Once a Judgment has been obtained against a debtor, an “Execution” may issue to a Sheriff or Marshal. An Execution is a legal document which directs the Sheriff or Marshal to levy upon certain assets of the debtor.
There are three types of Executions:
1. Property Execution: issues against personal property of any nature belonging to the debtor, including bank accounts, cars, shares of stock, equipment, etc.
2. Real Property Execution: issues against real estate owned by the debtor, permitting the sale of the real estate at auction.
3. Income Execution: issues against a debtor’s wages, permitting the garnishment of the debtor’s salary or compensation.
Each county of New York State has a Sheriff, who performs the above functions. Within the City of New York, a City Marshal may be selected by the creditor in lieu of a Sheriff (except for real estate sales). Some creditors prefer using a City Marshal instead of a Sheriff because City Marshals are not City employees, but rather work strictly upon a percentage of the amount collected. The perception is that City Marshals have more incentive to work harder because of this fee structure.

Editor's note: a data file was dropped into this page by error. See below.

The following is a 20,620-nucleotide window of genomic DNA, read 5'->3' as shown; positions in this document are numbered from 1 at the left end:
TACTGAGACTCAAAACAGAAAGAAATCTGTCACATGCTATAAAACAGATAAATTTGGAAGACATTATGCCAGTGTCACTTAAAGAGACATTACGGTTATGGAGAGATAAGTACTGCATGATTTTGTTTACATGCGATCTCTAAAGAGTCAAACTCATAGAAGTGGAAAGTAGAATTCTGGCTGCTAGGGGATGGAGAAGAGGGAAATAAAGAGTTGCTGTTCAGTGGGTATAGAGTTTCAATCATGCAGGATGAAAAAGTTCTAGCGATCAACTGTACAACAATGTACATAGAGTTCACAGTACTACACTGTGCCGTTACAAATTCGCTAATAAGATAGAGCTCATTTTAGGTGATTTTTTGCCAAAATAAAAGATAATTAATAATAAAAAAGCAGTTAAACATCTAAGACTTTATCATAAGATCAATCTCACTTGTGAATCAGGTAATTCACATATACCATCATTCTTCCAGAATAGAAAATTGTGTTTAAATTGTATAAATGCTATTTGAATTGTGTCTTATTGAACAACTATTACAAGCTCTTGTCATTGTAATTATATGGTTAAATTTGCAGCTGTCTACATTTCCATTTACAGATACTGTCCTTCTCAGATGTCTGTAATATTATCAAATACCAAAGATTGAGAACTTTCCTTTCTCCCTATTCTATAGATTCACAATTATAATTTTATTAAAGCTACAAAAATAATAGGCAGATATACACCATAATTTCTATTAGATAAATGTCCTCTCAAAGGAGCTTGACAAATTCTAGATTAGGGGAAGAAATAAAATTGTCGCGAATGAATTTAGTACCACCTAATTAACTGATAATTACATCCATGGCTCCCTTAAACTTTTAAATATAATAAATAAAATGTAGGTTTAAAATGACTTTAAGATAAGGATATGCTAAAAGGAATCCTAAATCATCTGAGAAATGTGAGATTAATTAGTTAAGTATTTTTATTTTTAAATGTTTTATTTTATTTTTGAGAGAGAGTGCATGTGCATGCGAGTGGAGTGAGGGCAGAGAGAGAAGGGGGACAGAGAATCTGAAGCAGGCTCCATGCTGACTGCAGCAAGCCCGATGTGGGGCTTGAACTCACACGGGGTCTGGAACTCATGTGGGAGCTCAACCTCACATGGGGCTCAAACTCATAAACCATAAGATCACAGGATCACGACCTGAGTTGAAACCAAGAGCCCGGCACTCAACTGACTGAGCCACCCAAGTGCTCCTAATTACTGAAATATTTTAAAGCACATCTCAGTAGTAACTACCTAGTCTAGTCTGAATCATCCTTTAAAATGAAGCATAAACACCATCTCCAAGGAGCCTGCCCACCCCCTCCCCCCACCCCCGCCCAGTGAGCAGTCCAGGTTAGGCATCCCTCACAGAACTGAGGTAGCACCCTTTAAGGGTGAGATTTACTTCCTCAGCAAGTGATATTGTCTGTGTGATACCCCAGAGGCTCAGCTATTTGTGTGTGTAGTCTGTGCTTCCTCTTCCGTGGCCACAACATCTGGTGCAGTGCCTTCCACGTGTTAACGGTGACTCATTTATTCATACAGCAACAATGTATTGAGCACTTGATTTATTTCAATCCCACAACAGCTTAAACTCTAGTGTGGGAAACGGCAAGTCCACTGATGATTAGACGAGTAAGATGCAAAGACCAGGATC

According to statute, the Sheriff/Marshal is entitled to collect a levy fee and “poundage” of 5% from the debtor on top of the Judgment amount as a fee.
In some situations, the Sheriff cannot levy upon property, where there may be title issues relating to the ownership of the property, at which time further legal proceedings may be necessary.
copyr. 2014 Richard A. Klass, Esq.
The firm’s website: www.CourtStreetLaw.com
Richard A. Klass, Esq., maintains a law firm engaged in civil litigation in Brooklyn Heights, New York.
He may be reached at (718) COURT-ST or e-ml to RichKlass@courtstreetlaw.com with any questions.
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